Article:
A 68-year-old grandmother in Florida has filed a lawsuit claiming that she is now legally blind after her right eye had to be surgically removed due to a bacterial infection caused by over-the-counter eyedrops.
The suit, filed last week in Miami-Dade County on behalf of Clara Oliva, claims that “Ezricare Artificial Tears” are preservative-free lubricant eyedrops designed to protect against eye irritation and redness. However, because the Product is “preservative free,” chemicals used to prevent the growth of bacteria have been removed and caused Oliva to contract a drug-resistant infection resulting in the loss of her eye, according to the complaint.
Oliva had been obtaining and using Bausch & Lomb lubricant eyedrops for several years until her insurer, HealthSpring, in May 2022 switched brands and began authorizing EzriCare Artificial Tears, the suit states. She used the new drops for several months until her right eye — in which she previously had no issues — suddenly became “red, swollen, and abnormally watery.”
She was diagnosed with a “corneal scratch” by her doctors at the Leon Medical Center and prescribed a drug regimen, but her symptoms continued to worsen and the visual acuity in her right eye began deteriorating, the complaint states.
Leon Medical, HealthSpring, and EzriCare are all named defendants in the negligent product liability suit. Global Pharma Healthcare, an India-based company that manufactured the drops, and two companies involved in the distribution and selling of the product are also named defendants.
Despite “aggressive medical treatment,” Oliva developed a corneal ulcer as a result of the bacterial infection and her condition continued to decline.
“Given the severity of the infection in Mrs. Oliva’s right eye, the exhaustion of treatment methods, and the risk of the infection spreading systematically creating a life-threatening condition, it was determined that an enucleation of Mrs. Oliva’s right eye was the best option to control the severe antibiotic resistant infection,” the suit states. “On September 1, 2022, Mrs. Oliva’s right eye was surgically removed and replaced with a plastic implant. Given her decreased visual acuity of 20/200 in her remaining left eye, Mrs. Oliva is now legally blind.”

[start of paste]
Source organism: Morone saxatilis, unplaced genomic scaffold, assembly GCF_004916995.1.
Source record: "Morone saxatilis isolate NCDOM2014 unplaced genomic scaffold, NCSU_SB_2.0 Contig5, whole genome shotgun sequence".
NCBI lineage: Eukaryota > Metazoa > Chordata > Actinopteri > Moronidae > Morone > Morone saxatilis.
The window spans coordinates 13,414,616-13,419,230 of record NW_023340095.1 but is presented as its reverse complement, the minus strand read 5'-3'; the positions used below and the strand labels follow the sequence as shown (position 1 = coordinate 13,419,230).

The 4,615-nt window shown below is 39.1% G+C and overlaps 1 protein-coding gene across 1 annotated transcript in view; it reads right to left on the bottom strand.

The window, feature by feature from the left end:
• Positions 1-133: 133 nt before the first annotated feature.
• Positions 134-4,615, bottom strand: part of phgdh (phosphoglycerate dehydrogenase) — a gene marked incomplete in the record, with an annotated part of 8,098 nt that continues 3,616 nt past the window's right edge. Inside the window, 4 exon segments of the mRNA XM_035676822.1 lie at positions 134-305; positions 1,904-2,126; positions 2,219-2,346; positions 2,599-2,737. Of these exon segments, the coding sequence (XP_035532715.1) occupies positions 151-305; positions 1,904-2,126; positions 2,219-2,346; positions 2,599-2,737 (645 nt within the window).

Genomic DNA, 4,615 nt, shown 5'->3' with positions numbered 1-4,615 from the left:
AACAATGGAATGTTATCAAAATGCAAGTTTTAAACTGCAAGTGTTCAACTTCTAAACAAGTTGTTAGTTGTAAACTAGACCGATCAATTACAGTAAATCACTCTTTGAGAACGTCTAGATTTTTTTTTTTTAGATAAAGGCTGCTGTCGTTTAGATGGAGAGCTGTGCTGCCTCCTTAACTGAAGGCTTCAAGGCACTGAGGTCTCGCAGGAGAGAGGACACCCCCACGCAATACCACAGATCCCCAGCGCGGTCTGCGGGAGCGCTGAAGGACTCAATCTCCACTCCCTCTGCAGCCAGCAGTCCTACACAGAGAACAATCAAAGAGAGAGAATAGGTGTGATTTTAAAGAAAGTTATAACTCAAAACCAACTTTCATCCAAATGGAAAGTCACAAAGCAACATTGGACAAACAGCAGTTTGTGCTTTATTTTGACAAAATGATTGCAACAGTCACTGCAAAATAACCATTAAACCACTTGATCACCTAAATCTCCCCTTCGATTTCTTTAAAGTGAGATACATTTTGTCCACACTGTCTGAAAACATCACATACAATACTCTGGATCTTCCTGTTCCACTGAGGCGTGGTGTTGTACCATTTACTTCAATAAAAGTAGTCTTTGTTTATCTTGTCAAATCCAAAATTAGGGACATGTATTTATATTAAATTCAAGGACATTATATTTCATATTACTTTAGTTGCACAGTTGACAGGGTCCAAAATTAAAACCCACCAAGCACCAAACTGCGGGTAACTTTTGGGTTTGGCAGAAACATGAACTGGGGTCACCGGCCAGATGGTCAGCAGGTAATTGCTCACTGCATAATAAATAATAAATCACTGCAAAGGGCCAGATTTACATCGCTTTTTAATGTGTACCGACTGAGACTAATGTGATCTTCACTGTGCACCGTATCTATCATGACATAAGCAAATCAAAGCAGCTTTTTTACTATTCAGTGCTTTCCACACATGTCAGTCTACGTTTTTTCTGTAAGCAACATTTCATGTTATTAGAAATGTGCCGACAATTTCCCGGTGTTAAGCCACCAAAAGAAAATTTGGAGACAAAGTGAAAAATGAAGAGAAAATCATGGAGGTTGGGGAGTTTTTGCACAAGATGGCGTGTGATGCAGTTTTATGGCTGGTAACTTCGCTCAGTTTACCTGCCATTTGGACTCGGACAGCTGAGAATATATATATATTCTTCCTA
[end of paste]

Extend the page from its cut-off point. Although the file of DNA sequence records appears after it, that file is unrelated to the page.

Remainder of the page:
In January, EzriCare issued a statement saying the company had been made aware of ongoing investigations being conducted by the CDC regarding “adverse events implicating various over-the-counter eye drops,” per the complaint.
About a week later, the CDC identified a multi-state outbreak of a rare strain of drug-resistant bacteria, “Pseudomonas Aeruginosa,” which had infected 55 patients in 12 states. That day, EzriCare pulled its Artificial Tears from shelves and advised consumers to cease using the product.
The following day, the CDC issued a statement “warning consumers and health care practitioners not to purchase and to immediately stop using the contaminated EzriCare Artificial Tears” due to “potential bacterial contamination.”
Global Pharma subsequently issued a recall of all unexpired lots of EzriCare Artificial Tears and confirmed that they may cause blindness.
Oliva is seeking damages for medical costs, bodily injury, pain, suffering, disability, disfigurement, loss of capacity for the enjoyment of life, and mental distress, among other things.
“My client is horribly injured and now legally blind. I am currently investigating others similarly injured by this recalled product,” Oliva’s attorney Natasha Cortes wrote in an email to Law&Crime. “These companies must be held accountable for the devastating consequences their product has caused Ms. Oliva and other consumers.”
EzriCare did not immediately return Law&Crime’s request for comment on the lawsuit.
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